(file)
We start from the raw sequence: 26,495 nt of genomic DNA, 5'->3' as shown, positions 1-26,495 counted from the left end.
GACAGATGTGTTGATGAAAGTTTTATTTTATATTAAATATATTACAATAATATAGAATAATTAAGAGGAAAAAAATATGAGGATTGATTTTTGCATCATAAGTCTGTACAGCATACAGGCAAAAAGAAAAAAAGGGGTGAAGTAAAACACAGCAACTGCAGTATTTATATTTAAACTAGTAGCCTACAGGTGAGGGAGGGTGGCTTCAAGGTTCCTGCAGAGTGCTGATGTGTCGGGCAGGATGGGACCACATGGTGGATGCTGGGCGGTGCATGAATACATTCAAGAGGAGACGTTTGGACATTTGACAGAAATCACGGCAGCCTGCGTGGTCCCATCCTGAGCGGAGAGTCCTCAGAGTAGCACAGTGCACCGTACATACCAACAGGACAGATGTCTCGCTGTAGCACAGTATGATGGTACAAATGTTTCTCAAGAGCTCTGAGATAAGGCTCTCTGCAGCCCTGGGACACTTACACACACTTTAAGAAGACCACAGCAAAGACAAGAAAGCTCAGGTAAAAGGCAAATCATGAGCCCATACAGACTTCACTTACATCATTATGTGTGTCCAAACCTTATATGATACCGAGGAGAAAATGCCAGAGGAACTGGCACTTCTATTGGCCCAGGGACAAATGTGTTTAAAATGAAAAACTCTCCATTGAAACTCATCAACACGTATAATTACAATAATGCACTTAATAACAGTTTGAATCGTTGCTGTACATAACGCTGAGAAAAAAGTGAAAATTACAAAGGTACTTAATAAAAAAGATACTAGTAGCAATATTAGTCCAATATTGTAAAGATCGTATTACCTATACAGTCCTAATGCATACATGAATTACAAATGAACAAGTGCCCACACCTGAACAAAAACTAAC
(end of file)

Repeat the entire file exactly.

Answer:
We start from the raw sequence: 26,495 nt of genomic DNA, 5'->3' as shown, positions 1-26,495 counted from the left end.
GACAGATGTGTTGATGAAAGTTTTATTTTATATTAAATATATTACAATAATATAGAATAATTAAGAGGAAAAAAATATGAGGATTGATTTTTGCATCATAAGTCTGTACAGCATACAGGCAAAAAGAAAAAAAGGGGTGAAGTAAAACACAGCAACTGCAGTATTTATATTTAAACTAGTAGCCTACAGGTGAGGGAGGGTGGCTTCAAGGTTCCTGCAGAGTGCTGATGTGTCGGGCAGGATGGGACCACATGGTGGATGCTGGGCGGTGCATGAATACATTCAAGAGGAGACGTTTGGACATTTGACAGAAATCACGGCAGCCTGCGTGGTCCCATCCTGAGCGGAGAGTCCTCAGAGTAGCACAGTGCACCGTACATACCAACAGGACAGATGTCTCGCTGTAGCACAGTATGATGGTACAAATGTTTCTCAAGAGCTCTGAGATAAGGCTCTCTGCAGCCCTGGGACACTTACACACACTTTAAGAAGACCACAGCAAAGACAAGAAAGCTCAGGTAAAAGGCAAATCATGAGCCCATACAGACTTCACTTACATCATTATGTGTGTCCAAACCTTATATGATACCGAGGAGAAAATGCCAGAGGAACTGGCACTTCTATTGGCCCAGGGACAAATGTGTTTAAAATGAAAAACTCTCCATTGAAACTCATCAACACGTATAATTACAATAATGCACTTAATAACAGTTTGAATCGTTGCTGTACATAACGCTGAGAAAAAAGTGAAAATTACAAAGGTACTTAATAAAAAAGATACTAGTAGCAATATTAGTCCAATATTGTAAAGATCGTATTACCTATACAGTCCTAATGCATACATGAATTACAAATGAACAAGTGCCCACACCTGAACAAAAACTAAC